Inside the biggest controversies surrounding Beyoncé’s ‘renaissance’

Long ago, Beyoncé decided to let her music speak for itself.

She said, “I am grateful that I have the ability to choose what I want to share.” Harper’s Bazaar Last year, in short, extremely rare an interview It is read as if it had been done via email. “One day I decided I wanted to be like Sade and Prince. I wanted to focus on my music, because if my art wasn’t strong enough or meaningful enough to keep people interested and inspired, I’m in the wrong business. My music, my films, my art, my message – it should be. That’s enough.”

Accordingly, Beyoncé hasn’t said a word about her excellent new album RenaissanceWhich didn’t stop her lead single “Break My Soul” from becoming her first #1 song in 14 years. Nor did it stop the album from dominating musical discourse for weeks, with the reference set’s interpretations of dance music history and news stories spawned by the twists and turns of a seemingly endless series of controversies.

The new episode of Rolling Stone Music now dives into the details of those controversies, while also presenting exclusive look In the making of one of her songs via producer Hit-Boy. To hear the full episode, which includes clips from Rolling Stone’s Mankaprr Conteh and Jeff Ihaza, listen to Apple Podcast or spotify, Or press play above.

Controversy points addressed in the episode include:

Activists referred to the capable language in the “hot”, while Kilis She complained about Beyoncé including fulfilling her “milkshake” without notifying her in advance; Either way, Beyoncé responded by retroactively changing the album. In the episode, we discuss those criticisms, and the editing itself, which changes recorded music into an endlessly recurring digital product rather than a static work of art — a moment Kanye West predicted with his famous 2016 “Ima fix wolves” tweet. Jeff Ehza explains why it can feel like These changes “miserable.

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Bishop Patrick L. Woodin Sr. from the pulpit said he found the gospel samples on the rotten “Church Girl” album sacrilegious, shortly after Fox News also criticized the album’s obscene lyrics.. Wooden gold as far accuse Beyoncé from selling her “soul to the devil”. In a segment with Mankaprr Conteh, we discuss Conteh’s piece that dismantles the album’s true messages, including “the distinct imagining of fidelity as uncontested by the profane” in “Church Girl,” as well as how the song can be read as a critique of religiously motivated homophobia.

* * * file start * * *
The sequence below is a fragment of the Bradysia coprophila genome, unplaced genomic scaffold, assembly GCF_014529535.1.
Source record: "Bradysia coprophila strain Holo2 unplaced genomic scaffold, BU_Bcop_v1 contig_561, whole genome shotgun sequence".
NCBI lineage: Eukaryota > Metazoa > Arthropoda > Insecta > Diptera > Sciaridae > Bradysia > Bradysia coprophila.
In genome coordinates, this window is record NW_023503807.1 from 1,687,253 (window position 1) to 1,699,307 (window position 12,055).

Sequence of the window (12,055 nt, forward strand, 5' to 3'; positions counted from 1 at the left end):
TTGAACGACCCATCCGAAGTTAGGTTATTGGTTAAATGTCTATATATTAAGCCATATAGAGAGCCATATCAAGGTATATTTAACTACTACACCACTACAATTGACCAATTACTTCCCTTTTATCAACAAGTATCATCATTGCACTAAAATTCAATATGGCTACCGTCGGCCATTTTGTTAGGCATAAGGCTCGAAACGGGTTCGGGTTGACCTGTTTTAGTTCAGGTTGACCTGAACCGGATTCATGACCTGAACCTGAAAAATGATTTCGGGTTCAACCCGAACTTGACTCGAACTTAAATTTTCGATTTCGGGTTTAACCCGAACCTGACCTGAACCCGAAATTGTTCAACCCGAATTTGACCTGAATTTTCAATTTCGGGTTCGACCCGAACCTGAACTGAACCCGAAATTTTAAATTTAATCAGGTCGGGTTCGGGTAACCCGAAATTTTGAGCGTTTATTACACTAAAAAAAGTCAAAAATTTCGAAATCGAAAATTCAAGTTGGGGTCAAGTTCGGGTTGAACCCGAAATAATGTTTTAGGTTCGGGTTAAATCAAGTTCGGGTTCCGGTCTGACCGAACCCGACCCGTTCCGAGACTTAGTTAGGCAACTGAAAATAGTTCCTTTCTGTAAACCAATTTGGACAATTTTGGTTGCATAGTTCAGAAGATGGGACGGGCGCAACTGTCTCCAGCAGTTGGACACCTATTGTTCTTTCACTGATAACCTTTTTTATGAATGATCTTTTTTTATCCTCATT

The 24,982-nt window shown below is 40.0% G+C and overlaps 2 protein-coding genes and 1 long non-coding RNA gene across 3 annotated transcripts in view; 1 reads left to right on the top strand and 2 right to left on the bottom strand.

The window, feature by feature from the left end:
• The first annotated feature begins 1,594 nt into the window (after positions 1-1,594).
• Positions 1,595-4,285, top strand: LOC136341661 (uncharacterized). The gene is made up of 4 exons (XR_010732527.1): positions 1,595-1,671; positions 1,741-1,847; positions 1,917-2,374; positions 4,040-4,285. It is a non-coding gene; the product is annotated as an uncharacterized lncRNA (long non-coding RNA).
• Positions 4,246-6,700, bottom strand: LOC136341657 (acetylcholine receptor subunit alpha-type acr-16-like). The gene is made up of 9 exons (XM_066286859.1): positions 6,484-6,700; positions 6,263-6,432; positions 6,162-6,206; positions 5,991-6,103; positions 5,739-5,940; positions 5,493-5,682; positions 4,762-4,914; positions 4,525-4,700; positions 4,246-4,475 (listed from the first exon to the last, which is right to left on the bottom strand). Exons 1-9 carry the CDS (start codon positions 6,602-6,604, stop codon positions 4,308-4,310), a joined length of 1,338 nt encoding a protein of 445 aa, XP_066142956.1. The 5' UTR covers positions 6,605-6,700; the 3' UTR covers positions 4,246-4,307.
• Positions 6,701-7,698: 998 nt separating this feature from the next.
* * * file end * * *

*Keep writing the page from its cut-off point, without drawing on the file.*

In a sub-tweet that she fully advised, she later apologized for the songwriting legend Diane Warren He wondered how a single song could have 24 writers – an apparent reference to the “Alien Superstar” of the Renaissance. Frequent collaborator The-Dream responded: “It started because we couldn’t stand certain things at first, so we started sampling and it became an art form, a big part of black culture (hip hop) in America.”

In the episode, Hit-Boy explains how he was part of the team behind Travis Scott’s “Sicko Mode”, which is credited more than the “Alien Superstar” writers — and how the credits tend to reflect many producers, songwriters, and lyricists, as well as many The names are attached to any samples and/or extrapolations that the song may use. Moreover, after Marvin Gaye’s estate successfully sued Pharrell Williams and Robin Thicke over “Blurred Lines” just for borrowing Gay’s “Got to Give It Up” feel, artists seem to be taking credit for what may seem like minor or erotic borrowings Controversial of old songs for purely legal reasons.

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Download and subscribe to the weekly podcast, Rolling Stone Music Now, hosted by Brian Hiatt, on Apple Podcast or spotify (or wherever you get your podcast), and check out six years of episodes in the archive, including career-spanning in-depth interviews with Bruce Springsteen, Halsey, Neil Young, Snoop Dogg, Brandy Carlyle, Phoebe Bridgers, Rick Ross, Alicia Keys, The National, Ice Cube, Robert Plant, Dua Lipa, Questloff, Killer Mike, Julian Casablancas, Sheryl Crow, Johnny Marr, Scott Welland, Liam Gallagher, Alice Cooper, Fleetwood Mac, Elvis Costello, John Legend, Donald Fagin, Phil Collins, Justin Townes Earl, Stephen Malcus, Sebastian Bach, Tom Petty, Eddie Van Halen, Kelly Clarkson, Pete Townshend, Bob Seger, Zombies, Gary Clark Jr., and many others – plus dozens of episodes featuring the genre – include discussions, debates, and explanations using rolling rockCritics and Reporters.

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